For millions of war-weary Afghans, the only source of basic healthcare and education for years has been a particular European aid organisation. And now the de facto Taliban authorities have effectively shut down its operations, mad at the burning of a copy of the Quran in Sweden.
The Swedish Committee for Afghanistan is now too afraid to continue some of its work, leaving millions of needy people, particularly in the remote corners of the landlocked country, in disarray.
The Muslim world in general has been upset by the recurring instances of individuals and organisations in Europe inventing different ways to target their faith, such as burning copies of the holy book or mocking the prophet Muhammad. Many responded to the latest incident in Sweden with condemnation or disapproval via statements – only the Taliban took a step further, slapping a blanket ban on the Swedish Committee for Afghanistan.
This at a time when Afghanistan under the Taliban is facing a worsening humanitarian crisis, its banking system is under international sanctions, and aid delivery is stuttering. Following the US withdrawal in 2021, the Swedish Committee for Afghanistan had been one of the most important foreign aid institutions in Afghanistan, operating across 14 provinces to provide health and education. According to the charity, 2.5 million needy people in the country, mostly women and children, received medical aid at clinics in Wardak and Nuristan last year.
“Until the country of Sweden apologises to Muslims for this evil act (torching a copy of the Quran), the Islamic Emirate orders the cessation of all activities of the country of Sweden in Afghanistan,” said the Taliban’s deputy spokesman, Bilal Karimi in a statement.
The Swedish Committee for Afghanistan employs nearly 6,000 staff in a country where an overwhelming number of residents are faced with unemployment and hunger. The Taliban has compounded an already miserable situation.
Afghanistan has the unfortunate distinction of serving as a perfect case study for the world to formulate global policies aimed at insulating crucial humanitarian services from political repercussions. Quite a bit of the paperwork has been done in this effort since the first Geneva Convention of 1864, which laid the foundations for many of the rules governing the mandate of humanitarian actors. The world has since established massive institutions such as the United Nations, the International Committee of the Red Cross and Red Crescent Movement, along with others, that seek to operate with neutrality to assist those most vulnerable.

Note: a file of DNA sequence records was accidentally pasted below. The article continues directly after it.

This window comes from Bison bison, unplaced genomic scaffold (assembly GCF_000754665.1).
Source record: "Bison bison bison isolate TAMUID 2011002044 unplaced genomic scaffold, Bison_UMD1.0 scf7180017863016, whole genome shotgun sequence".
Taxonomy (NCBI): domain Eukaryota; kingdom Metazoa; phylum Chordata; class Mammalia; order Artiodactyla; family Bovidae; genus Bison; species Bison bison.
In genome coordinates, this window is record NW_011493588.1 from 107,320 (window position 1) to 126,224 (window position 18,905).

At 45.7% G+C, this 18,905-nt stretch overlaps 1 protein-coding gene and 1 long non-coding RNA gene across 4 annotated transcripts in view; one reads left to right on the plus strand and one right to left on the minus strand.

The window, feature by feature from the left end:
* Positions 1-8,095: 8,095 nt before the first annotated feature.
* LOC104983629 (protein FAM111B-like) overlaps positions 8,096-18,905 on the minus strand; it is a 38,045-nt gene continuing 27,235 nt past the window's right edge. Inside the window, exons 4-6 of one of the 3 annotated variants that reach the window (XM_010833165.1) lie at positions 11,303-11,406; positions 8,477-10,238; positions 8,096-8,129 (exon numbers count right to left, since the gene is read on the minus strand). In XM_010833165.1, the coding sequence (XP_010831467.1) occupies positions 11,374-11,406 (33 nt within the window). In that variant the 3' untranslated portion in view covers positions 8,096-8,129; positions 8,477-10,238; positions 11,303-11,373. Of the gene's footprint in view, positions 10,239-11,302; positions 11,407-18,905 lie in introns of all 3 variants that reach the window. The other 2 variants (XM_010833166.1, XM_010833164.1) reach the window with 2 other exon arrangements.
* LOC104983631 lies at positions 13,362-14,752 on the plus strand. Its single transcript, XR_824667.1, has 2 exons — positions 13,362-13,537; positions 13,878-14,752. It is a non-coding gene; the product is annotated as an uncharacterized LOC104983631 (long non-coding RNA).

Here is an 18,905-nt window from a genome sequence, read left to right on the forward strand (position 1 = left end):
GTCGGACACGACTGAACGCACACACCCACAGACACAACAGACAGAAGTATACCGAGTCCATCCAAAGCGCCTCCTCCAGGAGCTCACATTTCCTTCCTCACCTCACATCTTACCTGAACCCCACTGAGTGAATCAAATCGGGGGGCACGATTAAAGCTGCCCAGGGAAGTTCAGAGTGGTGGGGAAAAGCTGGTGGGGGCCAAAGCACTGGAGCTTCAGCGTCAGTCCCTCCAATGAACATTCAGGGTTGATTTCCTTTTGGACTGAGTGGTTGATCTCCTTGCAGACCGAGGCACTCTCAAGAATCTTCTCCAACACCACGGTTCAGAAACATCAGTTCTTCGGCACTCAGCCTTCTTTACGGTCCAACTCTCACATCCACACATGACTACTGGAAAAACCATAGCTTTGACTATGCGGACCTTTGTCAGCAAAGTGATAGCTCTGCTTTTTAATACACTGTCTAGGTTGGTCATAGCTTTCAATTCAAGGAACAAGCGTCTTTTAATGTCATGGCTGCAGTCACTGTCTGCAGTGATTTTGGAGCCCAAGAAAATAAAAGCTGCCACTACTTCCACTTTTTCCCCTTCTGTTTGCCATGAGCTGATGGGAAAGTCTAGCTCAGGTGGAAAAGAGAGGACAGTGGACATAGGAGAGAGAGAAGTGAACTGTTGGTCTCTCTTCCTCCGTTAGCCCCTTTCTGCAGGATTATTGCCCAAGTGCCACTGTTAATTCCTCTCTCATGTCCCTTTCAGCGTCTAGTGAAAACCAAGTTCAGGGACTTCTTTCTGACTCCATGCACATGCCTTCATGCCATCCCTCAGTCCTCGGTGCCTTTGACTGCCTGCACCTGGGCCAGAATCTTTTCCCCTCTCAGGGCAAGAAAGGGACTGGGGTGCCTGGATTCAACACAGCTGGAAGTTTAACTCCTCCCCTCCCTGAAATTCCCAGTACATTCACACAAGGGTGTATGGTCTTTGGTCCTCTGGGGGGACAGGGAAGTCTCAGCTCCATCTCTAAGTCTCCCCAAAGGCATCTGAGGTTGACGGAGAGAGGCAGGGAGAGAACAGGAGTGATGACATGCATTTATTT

Yet now and then, complex and changing scenarios test those institutions. The world witnessed the breakdown of the crucial lifeline provided by humanitarian agencies in Syria, Iraq and other volatile countries, but as this latest episode in Afghanistan shows, we still lack the guardrails to protect non-partisan entities.
The circumstances with the Swedish Committee for Afghanistan are a tangle of thorns. An authority (the Taliban), which has no international legitimacy but claims all the rights of a sovereign entity (Afghanistan), has enforced a brutal policy restricting the crucial services of a humanitarian actor, thus violating the Geneva Convention. Yet how can this be enforced when this non-state actor has literally run the country for two years now?
A solution could be found in the recent proposal of Tobias Ellwood, Chair of the UK House of Commons Defence Select Committee, to reopen the UK embassy in Kabul. Indeed, reopening all Western embassies in Afghanistan and having diplomats on the ground to engage the Taliban would hold the chance to better understand the needs of the people.
Since the Taliban takeover, only the Russian, Chinese, Turkish, Iranian, Pakistani and a handful of other embassies continue to operate. Ellwood’s argument, uncomfortable as it might be, is that security has vastly improved, corruption reduced, and the opium trade diminished, so “shouting from afar will not improve [issues such as] women’s rights, we need to re-engage.” But he has been portrayed as a Taliban spokesman for floating this idea.
Ellwood goes too far in praising the “transformation of Afghanistan” under the Taliban. Women are protesting even now about the latest draconian move to force the closure of beauty salons in the country. But practical engagement offers the best chance of holding them to account rather than sitting back, expressing condemnation, but effectively abandoning the entire country and ignoring millions of people who are at the mercy of the Taliban.
The European Union, for instance, has been slowly and gradually reaching out to the needy Afghans through its mission in Kabul (a presence that does not extend to formal recognition of the Taliban). The EU recently launched a multi-million dollar program to combat climate change impacts and support farmers with new techniques to strengthen and diversify their incomes. Afghanistan is one of the worst affected countries by climate change, having made very little contribution to this dilemma.
China is vigorously seeking to secure mining deals through its diplomats in Kabul. Beijing hasn’t raised any concerns over the continued closure of girls’ schools for two years now in its blind quest for resources.
Ideally, humanitarian actors and crucial aid services need not be dragged into these muddy political arenas. But a perfect separation isn’t possible in such fragile zones. Extraordinary policies and actions help to save people.
The international community has sacrificed too many lives and fortune to also forget the sacrifices made by Afghans themselves. The world should not abandon Afghanistan again.